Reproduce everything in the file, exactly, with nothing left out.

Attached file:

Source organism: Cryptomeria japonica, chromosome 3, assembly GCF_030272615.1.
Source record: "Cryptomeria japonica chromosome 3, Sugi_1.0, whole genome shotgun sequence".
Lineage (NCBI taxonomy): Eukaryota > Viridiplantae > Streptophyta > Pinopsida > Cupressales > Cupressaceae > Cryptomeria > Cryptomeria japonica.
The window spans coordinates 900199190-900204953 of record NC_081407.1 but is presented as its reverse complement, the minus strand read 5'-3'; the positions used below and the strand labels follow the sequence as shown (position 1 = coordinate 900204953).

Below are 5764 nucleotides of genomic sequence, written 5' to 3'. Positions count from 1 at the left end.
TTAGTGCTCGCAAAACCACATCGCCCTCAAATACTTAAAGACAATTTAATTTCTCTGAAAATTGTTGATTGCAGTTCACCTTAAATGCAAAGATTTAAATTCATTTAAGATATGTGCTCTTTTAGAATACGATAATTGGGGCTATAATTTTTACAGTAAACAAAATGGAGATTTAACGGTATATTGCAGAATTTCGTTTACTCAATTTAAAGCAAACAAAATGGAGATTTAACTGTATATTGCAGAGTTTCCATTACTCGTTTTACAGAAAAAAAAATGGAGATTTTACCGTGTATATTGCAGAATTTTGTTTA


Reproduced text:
Source organism: Cryptomeria japonica, chromosome 3, assembly GCF_030272615.1.
Source record: "Cryptomeria japonica chromosome 3, Sugi_1.0, whole genome shotgun sequence".
Lineage (NCBI taxonomy): Eukaryota > Viridiplantae > Streptophyta > Pinopsida > Cupressales > Cupressaceae > Cryptomeria > Cryptomeria japonica.
The window spans coordinates 900199190-900204953 of record NC_081407.1 but is presented as its reverse complement, the minus strand read 5'-3'; the positions used below and the strand labels follow the sequence as shown (position 1 = coordinate 900204953).

Below are 5764 nucleotides of genomic sequence, written 5' to 3'. Positions count from 1 at the left end.
TTAGTGCTCGCAAAACCACATCGCCCTCAAATACTTAAAGACAATTTAATTTCTCTGAAAATTGTTGATTGCAGTTCACCTTAAATGCAAAGATTTAAATTCATTTAAGATATGTGCTCTTTTAGAATACGATAATTGGGGCTATAATTTTTACAGTAAACAAAATGGAGATTTAACGGTATATTGCAGAATTTCGTTTACTCAATTTAAAGCAAACAAAATGGAGATTTAACTGTATATTGCAGAGTTTCCATTACTCGTTTTACAGAAAAAAAAATGGAGATTTTACCGTGTATATTGCAGAATTTTGTTTA